THE TRUE VIEW OF MAN

Sir Francis Bacon, who flourished in the sixteenth century, was a mental giant but a moral pigmy, and "pigmies are pigmies still, though perched on Alps," says Pope. The stupendous so-called intellect of Bacon, which elevated him to the distinction of father of inductive philosophy, did not save him from moral recklessness and wreckage. Had Bacon deduced man from God, instead of reasoning from a part to the whole, he would not have entertained the erroneous premise upon which he built wrong conclusions. For instance, he said that there were three ways of looking at a man: the way God looks at him, the way his neighbors look at him, and the way he looks at himself. As a matter of fact, Christian Science shows us but one way of looking at a man: the way God looks at him.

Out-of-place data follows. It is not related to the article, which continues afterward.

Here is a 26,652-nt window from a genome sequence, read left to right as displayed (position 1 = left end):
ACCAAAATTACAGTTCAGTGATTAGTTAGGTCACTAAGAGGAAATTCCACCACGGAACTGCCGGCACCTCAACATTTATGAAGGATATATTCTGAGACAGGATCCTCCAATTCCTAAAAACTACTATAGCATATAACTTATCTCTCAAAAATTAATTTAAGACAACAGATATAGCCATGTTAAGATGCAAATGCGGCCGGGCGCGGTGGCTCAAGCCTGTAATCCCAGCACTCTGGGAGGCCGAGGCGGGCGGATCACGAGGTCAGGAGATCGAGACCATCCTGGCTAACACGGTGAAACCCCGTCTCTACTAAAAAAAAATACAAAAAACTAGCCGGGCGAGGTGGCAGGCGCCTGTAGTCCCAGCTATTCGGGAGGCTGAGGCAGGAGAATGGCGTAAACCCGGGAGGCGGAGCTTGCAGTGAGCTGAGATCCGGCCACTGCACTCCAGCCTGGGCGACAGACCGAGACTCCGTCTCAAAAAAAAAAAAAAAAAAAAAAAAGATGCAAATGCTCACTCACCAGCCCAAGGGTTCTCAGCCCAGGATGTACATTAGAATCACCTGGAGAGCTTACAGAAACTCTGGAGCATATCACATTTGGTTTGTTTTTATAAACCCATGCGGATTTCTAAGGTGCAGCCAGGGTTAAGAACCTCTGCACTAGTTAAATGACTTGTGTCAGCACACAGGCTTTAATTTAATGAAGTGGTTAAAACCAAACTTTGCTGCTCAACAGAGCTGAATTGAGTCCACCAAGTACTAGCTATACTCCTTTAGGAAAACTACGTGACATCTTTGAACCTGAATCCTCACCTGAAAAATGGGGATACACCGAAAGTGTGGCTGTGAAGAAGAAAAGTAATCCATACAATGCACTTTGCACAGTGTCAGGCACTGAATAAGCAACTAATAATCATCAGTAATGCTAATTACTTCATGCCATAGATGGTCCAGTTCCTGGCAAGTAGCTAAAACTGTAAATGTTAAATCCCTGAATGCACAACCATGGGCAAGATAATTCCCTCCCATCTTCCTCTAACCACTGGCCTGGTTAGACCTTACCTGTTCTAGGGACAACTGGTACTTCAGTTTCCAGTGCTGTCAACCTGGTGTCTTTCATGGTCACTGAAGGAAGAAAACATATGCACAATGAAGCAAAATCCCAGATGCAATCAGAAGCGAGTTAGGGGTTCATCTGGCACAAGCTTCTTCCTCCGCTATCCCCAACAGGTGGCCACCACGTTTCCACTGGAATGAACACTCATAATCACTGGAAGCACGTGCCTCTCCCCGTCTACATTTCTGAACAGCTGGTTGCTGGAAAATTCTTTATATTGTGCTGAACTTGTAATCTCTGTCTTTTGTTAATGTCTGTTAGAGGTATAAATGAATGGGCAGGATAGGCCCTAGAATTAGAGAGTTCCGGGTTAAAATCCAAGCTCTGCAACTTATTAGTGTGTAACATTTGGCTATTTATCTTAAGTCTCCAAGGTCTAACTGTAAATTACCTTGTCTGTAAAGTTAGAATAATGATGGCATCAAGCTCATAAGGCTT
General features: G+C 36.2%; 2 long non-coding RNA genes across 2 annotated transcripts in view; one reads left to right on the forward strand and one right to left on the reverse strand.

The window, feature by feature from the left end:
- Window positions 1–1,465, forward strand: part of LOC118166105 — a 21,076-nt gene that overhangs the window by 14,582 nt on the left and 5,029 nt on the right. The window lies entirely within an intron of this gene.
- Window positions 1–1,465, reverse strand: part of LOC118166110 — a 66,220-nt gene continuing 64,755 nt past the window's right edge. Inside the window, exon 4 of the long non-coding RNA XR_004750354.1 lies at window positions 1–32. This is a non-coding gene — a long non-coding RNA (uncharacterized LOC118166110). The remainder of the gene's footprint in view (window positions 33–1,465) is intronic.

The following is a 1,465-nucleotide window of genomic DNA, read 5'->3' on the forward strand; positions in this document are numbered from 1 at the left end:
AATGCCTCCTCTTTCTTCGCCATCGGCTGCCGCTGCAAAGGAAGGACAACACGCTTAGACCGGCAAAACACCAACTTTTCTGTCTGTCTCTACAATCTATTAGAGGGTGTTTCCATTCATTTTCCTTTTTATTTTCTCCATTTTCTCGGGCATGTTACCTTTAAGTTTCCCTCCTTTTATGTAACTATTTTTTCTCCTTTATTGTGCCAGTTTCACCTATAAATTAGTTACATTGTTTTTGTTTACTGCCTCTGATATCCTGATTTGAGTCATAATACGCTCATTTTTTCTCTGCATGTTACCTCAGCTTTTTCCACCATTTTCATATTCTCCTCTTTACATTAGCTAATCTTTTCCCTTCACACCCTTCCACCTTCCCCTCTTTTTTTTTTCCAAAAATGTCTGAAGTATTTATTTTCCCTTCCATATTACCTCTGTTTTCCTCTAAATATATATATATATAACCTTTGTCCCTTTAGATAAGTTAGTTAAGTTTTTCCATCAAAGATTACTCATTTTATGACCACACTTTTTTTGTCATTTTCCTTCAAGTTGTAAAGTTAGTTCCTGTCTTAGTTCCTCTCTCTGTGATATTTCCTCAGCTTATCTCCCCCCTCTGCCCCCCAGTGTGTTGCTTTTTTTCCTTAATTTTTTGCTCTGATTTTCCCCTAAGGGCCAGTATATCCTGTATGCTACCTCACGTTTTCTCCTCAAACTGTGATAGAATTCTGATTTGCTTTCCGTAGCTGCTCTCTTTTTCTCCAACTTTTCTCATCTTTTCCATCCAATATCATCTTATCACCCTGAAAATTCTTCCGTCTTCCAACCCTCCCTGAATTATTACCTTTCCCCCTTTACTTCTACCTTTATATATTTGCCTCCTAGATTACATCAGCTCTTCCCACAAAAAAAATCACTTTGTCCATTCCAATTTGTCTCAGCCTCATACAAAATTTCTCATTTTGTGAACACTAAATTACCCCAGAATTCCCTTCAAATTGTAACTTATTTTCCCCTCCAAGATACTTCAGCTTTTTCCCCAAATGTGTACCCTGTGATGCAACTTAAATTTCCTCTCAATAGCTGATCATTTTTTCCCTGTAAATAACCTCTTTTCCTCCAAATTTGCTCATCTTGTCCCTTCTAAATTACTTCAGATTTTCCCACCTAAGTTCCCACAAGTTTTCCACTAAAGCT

In the Christian Science text-book Mrs. Eddy urges the true deductive philosophy that must sooner or later revolutionize the thought of the world, the thought said to be born in the human brain. Mortals may have a big belief of brain, but, according to Christian Science, the claim that somebody thinks blinds men to the fact that there is but one Mind, God, and consequently only one real thinker and thought, the unique, all-inclusive "infinite Mind and its infinite manifestation," because "the allness of Deity is His oneness" (Science and Health, pp. 468, 267). The manifest fact is that matter cannot think, and this disposes of the human brain, except as a belief of a thinking machine. Such being the case, one mortal cannot have an original thought about another, nor can he have an original thought about himself.

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